Few things can foster doubt more than prayer. “You do not have,” the Bible says, “because you do not ask. You ask and did not receive, because you ask wrongly…The prayer [fervent prayer, NKJV] of a righteous person has great power” (James 4:3-4; 5:16). So, when we pray and it doesn’t work, we want to know:
- Is it me? — Am I not right with God, a “righteous person”?
- Is it my praying? — Have I not asked or not asked enough?
- Is it the way I am praying? — Have I not asked fervently, with enough intensity?
- Is it that for which I am praying? — Have I asked for the wrong thing?
Prayer can even destroy our faith. I mean, why would God say, “Yes,” to Samson, a self- focused narcissist (Judges 16:23-30); but, “No,” to Paul, a self-giving evangelist (2 Corinthians 12:7-10)? Why would God save Jonah from the consequences of his sins when Jonah prayed (Jonah 2:1-10); but, not save a sinless Jesus when he prayed (Hebrews 5:7; Luke 22:39-46)? And then there’s Manasseh. We’d be hard pressed to find a more vile human being in all of Scripture (2 Kings 21:5-6,11, 16). Why would God listen to Manasseh (2 Chronicles 33:10-13, 18-19); but, not listen to me or you?! Man, that’s tough.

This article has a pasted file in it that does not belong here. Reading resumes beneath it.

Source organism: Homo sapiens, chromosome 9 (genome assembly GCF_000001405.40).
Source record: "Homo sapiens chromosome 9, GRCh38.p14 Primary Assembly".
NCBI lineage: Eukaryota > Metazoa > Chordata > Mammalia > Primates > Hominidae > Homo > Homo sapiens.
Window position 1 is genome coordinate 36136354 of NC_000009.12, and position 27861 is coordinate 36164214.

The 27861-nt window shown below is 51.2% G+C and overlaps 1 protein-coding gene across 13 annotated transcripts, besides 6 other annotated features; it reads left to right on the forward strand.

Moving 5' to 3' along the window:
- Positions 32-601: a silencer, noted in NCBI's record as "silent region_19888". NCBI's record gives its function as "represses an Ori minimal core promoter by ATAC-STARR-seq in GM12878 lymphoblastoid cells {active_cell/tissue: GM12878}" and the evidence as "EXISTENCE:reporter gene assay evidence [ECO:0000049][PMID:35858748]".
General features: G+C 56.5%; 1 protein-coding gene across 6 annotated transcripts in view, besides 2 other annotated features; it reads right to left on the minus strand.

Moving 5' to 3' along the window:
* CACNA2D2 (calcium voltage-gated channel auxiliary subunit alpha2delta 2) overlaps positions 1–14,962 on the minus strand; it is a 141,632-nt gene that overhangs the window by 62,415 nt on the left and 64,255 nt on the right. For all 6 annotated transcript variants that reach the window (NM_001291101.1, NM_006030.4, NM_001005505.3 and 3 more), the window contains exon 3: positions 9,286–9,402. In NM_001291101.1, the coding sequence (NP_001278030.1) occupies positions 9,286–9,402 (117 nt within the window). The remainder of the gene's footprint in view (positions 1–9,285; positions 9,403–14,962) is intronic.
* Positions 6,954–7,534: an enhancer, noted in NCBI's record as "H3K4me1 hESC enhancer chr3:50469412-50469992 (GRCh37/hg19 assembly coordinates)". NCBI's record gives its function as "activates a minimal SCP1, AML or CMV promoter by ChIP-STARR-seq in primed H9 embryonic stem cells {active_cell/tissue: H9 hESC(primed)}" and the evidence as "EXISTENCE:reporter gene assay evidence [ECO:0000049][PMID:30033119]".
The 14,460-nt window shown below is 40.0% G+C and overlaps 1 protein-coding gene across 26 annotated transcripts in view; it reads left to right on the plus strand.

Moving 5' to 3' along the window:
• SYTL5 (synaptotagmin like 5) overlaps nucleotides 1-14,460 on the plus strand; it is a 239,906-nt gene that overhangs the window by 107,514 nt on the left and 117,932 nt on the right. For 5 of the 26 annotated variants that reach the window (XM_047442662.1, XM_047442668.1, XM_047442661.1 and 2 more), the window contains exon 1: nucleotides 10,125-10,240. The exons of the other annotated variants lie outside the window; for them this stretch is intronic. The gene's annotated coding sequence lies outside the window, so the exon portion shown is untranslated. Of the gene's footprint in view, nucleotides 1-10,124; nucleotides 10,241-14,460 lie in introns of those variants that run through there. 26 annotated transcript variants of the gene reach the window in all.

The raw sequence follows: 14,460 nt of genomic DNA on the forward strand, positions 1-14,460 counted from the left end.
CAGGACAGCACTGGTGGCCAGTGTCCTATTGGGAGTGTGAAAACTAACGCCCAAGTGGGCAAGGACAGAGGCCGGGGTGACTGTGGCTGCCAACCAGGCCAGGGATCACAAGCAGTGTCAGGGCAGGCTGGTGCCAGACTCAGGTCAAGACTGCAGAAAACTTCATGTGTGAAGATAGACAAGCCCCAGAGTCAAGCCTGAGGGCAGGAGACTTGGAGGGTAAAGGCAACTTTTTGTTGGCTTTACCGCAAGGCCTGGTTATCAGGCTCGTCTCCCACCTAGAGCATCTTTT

Well, who says he’s not listening?! The “Father of mercies and God of all comfort” (2
Corinthians 1:3) is always there to do something about our cares (1 Peter 5:7). He may not work as fast as we wish. He may not give us exactly what we request. But he is always there to compassionately do what is best. So, in the words of Alfred Lord Tennyson’s “A Higher Pantheism,”
Speak to Him, thou, for He hears,
And Spirit with Spirit can meet —
Closer is He than breathing,
And nearer than hands and feet.